On Saturday the Time Traveler Went Hungry

Stalin is an asshole. I couldn’t believe it when Isis told me about this. It never came up in my High School World History class.

It’s March 1933 on a farm, or what’s left of one, in the Ukraine. Her parents, her baby brother are dead. They starved.

That sadistic bastard Josef Stalin wanted to convert large areas of land into collective farms, but he reasoned to do that, he’d have to kill off all of the existing farms run by the peasants. Not only did he destroy existing crops, but he slaughtered all the livestock, any stores of already harvested food, and even seeds kept in sheds for later planting.

Isis said that in 1932 and 33, up to 10 million people in the USSR would starve to death.

I’ve been here for just three days and I haven’t eaten a thing, but the hunger I feel is nothing compared to the suffering this eleven year old girl is going through.

My Temporal Jump Suit contains emergency rations of food and water, but I haven’t touched them myself. I just couldn’t stand the thought of my staying fed while millions were dying of starvation.

I’m giving her a little water to see if she can tolerate it. She should be in a hospital, and by that I mean a modern hospital. There’s one only two miles from where I live.

She seems to be perking up a bit. She’s talking but I don’t understand her. I have to speak to Isis about getting a universal translator or something.

I try to feed her part of a ration bar. She’s pushing it away, pointing into another room in the hovel she lives in. I think she wants me to give it her to mother or maybe the kid brother. Even if I spoke her language, I don’t have the heart to tell her they’re already dead.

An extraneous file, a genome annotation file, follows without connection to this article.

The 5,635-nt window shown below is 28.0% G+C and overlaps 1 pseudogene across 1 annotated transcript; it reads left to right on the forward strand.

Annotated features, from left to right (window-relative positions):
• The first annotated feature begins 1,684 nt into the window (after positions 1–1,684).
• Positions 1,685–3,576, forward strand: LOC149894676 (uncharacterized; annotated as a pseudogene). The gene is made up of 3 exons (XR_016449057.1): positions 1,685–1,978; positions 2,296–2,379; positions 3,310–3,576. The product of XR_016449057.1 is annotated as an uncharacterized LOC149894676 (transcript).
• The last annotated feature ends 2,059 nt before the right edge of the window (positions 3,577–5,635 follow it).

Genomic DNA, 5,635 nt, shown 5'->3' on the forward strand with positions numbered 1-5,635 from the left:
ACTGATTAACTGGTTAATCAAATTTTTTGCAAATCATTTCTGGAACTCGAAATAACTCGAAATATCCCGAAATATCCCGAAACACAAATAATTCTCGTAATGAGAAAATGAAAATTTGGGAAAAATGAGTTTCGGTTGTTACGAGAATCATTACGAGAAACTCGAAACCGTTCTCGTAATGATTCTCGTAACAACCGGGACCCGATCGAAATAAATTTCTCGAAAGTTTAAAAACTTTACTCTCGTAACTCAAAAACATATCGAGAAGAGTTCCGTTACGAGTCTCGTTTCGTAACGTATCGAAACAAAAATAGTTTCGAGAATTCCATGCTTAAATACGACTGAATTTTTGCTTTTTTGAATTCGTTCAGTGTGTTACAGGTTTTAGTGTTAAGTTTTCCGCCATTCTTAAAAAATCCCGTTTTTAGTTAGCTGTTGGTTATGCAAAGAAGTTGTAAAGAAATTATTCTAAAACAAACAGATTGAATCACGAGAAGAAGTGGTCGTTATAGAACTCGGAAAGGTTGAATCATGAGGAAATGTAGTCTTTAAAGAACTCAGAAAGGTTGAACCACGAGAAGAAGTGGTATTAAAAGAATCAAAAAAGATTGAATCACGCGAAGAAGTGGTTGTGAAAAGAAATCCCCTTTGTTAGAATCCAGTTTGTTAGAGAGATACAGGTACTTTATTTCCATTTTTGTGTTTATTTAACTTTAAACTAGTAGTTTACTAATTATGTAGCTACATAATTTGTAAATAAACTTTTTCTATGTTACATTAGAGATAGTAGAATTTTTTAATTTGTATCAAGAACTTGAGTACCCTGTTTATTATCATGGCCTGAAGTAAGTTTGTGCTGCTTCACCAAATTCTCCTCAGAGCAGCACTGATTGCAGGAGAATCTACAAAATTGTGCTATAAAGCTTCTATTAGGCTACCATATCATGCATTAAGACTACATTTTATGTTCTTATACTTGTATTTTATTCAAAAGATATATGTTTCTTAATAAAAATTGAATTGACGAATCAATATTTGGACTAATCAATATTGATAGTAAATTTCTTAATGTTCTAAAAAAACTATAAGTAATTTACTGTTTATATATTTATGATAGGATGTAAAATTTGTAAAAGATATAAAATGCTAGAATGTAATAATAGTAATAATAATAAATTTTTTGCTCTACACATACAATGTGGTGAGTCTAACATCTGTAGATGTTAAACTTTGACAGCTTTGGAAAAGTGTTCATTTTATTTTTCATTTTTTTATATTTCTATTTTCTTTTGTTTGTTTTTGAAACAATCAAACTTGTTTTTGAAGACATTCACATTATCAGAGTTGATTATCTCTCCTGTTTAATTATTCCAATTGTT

“She’s not going to make it, is she?”

The girl thinks I’m talking to her. She can’t see Isis standing over us.

“No, Martin. She is near death.”

I’m crying, cradling the little girl in my arms, unable to save her. This is ridiculous. She died sixty years before I was born. When I woke up this morning, she’d been dead for over eighty years, and I’d never even heard of the Soviet famine.

I look up at Isis. “Why? Why did you send me here if I can’t help anybody?”

“Do you remember what I said about how you can sometimes make a profound difference in history just by showing up? Today, you learn that sometimes you can’t change anything, no matter what you do.”

“Can’t I at least save her? I don’t have to take her into the future, just to another country, to someplace where she can be taken care of.”

“I know you want to save someone, Martin. I also know you find it difficult to watch people suffer.”

“Of course it’s difficult!” I try not to raise my voice. The girl can’t see or hear Isis and I don’t want the poor kid to think I’m yelling at her. She’s drifting off again. I think this is it for her.

“You brought me here for an object lesson?”

“Sooner or later a mission will take you to a time and place where you will confront death. You will need to be prepared.”

I’m tempted to quit again, but the last time I tried that, I discovered I needed to be a time traveler to help anyone at all.

I hear her die. That last breath. Her body evacuates whatever was in her bladder and bowels. I gently lower her to the floor. I’ve stopped crying. I don’t know why. I feel numb.

“It’s time to go home, Martin.” Isis is speaking in a soft voice, like she cares. I’ve never heard her sound this way before, but it won’t hit me until hours later.

I stand up. The suit activates and I’m back home again, standing in my living room. Silently, I remove the temporal suit. Isis vanishes without a word. I feel dirty and take a shower, dress in something comfortable, and lay down on my bed.